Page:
11. I guess what happened is, they arrived with the intention of entering the house and making sure Chamberlain was okay, but when he got all uppity and refused to let them in, they felt their authority being threatened and had to reassert it through any means possible, even though he told them there was nothing to worry about re the original cause of their being dispatched.

    1. Did they have grounds for entry once they were told that everything was ok? There was no crime reported and they had no reason to suspect one was in process. The man was responded to their knock, said all was ok and to please go away.

      I think White Plains is going to be paying a very large civil settlement and the officers involved may well find themselves behind bars when it is all said and done. Breaking and entering at a minimum, felonious assult probably the maximum.

  12. I’m sure dunphy will be along presently to tell you all that you’re just a bunch of bigots who hate the cops.

    1. Has Dunphy been around post-registration?

      1. Has dunphy been around after that last lesson I gave him with the help of MiNGe and a few others over his constant parsing of words and dishonesty in debate?

        I don’t know and I don’t care.

        1. Was MNG upset that someone was using his tactics?

        2. irony. you exhibit it

    2. i see the same silly ignoring of evidence and results based analysis as always.

      that asidewhether accidental or not, the guy triggered an emergency basis response call for help. he had a duty to open the door. as the VAST majority of people do

      he escalated the situation

      i have no idea if the shooting was justified.

      i do know he was a fuckign moron who substantially contributed to his death

      summon the police in an emergent nature (or fire/aid… who will call us for backup in many such situations i say as a former firefighter/medic), then open the fucking door for them

      period.

      if you don’t you risk escalation

      the last door i kicked (the last forced entry) was a girl whose parents caught her trying to hang herself in the garage at which point she ran to a bathroom and refused to open the door.

      she refused to unlock it

      i kicked.

      she was in the process of slicing her wrist and no, i did not shoot her but disarmed her (as cops do all the fucking time w/o a media report… the media only get a report when we shoot them), and there you go
      open the door. not doing so is irrational and gives responders EVERY reason to believe there is something else going on and they aren’t going away if they are doing their job

      to walk away based on his CLAIM as to his identity and that everything was ok would have been shirking their duty

      but agnostic on the shooting becaue there aren’t enough facts to know one way or the other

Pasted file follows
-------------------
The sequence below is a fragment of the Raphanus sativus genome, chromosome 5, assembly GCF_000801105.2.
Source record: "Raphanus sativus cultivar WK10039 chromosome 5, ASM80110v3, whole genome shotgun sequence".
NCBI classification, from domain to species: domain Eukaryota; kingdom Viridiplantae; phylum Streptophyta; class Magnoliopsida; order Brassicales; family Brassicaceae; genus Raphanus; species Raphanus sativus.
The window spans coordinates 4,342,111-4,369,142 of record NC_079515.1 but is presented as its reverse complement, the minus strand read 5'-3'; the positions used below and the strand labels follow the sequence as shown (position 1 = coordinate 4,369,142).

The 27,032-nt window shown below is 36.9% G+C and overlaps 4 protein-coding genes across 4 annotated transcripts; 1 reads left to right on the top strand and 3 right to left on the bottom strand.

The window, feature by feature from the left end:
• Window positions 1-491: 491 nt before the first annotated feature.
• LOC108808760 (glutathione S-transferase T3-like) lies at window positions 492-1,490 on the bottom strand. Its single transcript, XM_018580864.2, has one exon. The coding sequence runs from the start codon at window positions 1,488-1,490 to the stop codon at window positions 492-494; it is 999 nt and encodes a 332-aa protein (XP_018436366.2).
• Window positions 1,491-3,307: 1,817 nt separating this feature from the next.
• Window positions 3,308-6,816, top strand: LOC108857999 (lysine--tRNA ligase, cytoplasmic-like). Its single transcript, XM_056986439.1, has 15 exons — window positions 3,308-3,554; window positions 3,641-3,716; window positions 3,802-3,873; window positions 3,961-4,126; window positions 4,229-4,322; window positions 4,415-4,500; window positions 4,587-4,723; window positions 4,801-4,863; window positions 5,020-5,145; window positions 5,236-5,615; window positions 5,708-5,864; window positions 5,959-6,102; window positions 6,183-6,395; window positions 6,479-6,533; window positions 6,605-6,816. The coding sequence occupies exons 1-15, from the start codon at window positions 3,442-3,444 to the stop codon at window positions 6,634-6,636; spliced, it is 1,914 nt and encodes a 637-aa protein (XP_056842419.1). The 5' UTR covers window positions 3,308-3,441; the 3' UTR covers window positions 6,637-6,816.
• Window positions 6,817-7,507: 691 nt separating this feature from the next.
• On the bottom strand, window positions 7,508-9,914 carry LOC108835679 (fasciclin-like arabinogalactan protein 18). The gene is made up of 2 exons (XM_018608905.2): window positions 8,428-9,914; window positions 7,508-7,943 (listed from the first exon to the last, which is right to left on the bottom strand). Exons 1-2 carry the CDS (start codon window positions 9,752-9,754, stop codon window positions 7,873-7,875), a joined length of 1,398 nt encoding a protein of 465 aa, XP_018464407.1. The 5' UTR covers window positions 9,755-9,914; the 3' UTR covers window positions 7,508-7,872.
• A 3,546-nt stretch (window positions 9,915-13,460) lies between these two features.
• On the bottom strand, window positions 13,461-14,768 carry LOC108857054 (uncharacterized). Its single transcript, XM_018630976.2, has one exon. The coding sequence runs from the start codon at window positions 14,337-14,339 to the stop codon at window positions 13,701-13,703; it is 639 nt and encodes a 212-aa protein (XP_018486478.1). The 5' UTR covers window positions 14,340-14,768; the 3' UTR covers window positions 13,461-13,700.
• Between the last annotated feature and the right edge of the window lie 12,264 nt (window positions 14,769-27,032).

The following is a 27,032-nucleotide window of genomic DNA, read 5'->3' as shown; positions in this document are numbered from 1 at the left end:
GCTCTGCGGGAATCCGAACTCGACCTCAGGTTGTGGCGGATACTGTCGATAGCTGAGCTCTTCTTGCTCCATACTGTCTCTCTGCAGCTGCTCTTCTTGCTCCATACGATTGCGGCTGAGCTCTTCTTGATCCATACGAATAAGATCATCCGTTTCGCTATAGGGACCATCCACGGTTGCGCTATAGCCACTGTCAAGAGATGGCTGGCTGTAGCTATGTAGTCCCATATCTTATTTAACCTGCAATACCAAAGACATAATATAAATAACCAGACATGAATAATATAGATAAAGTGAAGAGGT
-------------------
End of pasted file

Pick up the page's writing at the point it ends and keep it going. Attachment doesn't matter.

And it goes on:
1. Shorter Dunphy:

        How dare this prole not sufficiently clean the boots of his police superiors with his tongue?

        1. if you think opening the door after SUMMONING the police/aid on an emergeny basis is acting in fawning obeisance to the state, then … that pretty much explains your ridiculous pov right there.

          call 911, or the functional equivalent?

          open the fucking door.

          full stop

          1. call 911, or the functional equivalent?

            Not really the functional equivalent. I’m betting a large percentage of LifeAlert calls are false alarms, just as are most burglar alarms. Accidentally triggering a button you wear around your neck is a much easier thing to do than accidentally dialing 911. The cops and paramedics did their job by showing up and knocking. When he said, “I’m fine, go away,” that should’ve been the end of it. But as is so often the case, the cops didn’t like being spoken to that way, so like any other group of gangsters who can’t simply walk away from a personal affront, they escalated the situation.

            1. In Florida a false alarm will get you a citation and a fine. The amounts vary by County or City, but I’ve seen them listed listed from $25 up to $500.

            2. If he didn’t let them in, they couldn’t have looked for a roach in the ashtray to bust him for. So now he’s fucking with their stats, and that cannot go unpunished.

      2. Her parents, the property owners, initiated a call and invited you onto their property.
        Sorry, asshole, but apples and oranges. This guy did not escalate the situation. He didn’t even initiate the situation. Once he told the cops to leave, they were obligated to leave unless they had PC to enter his property. And that means PC that a crime is being committed. They had none. They escalated the situation. They murdered a man. It’s as plain as the Pinocchio-like nose on your face.

        1. you do not need PC of a crime

          first of all, you need RS in an emergent situation AND this situation would likely fall under community caretaking function

          i realize you are fucking ignorant on the law (as usual), but if you think police need PC that a crime is being committed to force entry – you are an idiot

          more legal analysis from somebody who doesn’t understand case law

          1. So it’s an “emergent situation,” yet he waited until nearly an hour before he and his buddies stormed the man’s house?

            That’s “emergent” to you? Holy fuck.

          2. e?mer?gen?cy/i?m?rj?ns?/
            Noun:
            A serious, unexpected, and often dangerous situation requiring immediate action.
            Arising from or needed or used in an emergency.

            Yeah, I’d be willing to bet that means sooner than almost an hour later.

            Face it, this cop got butthurt and they stormed the guys house well after an “emergency” would have justified entrance. Like, you know, if the guy had not answered the door or had been incoherent according to people who recognize his normal behavior pattern as opposed to a cop who had just gotten a door slammed in his face.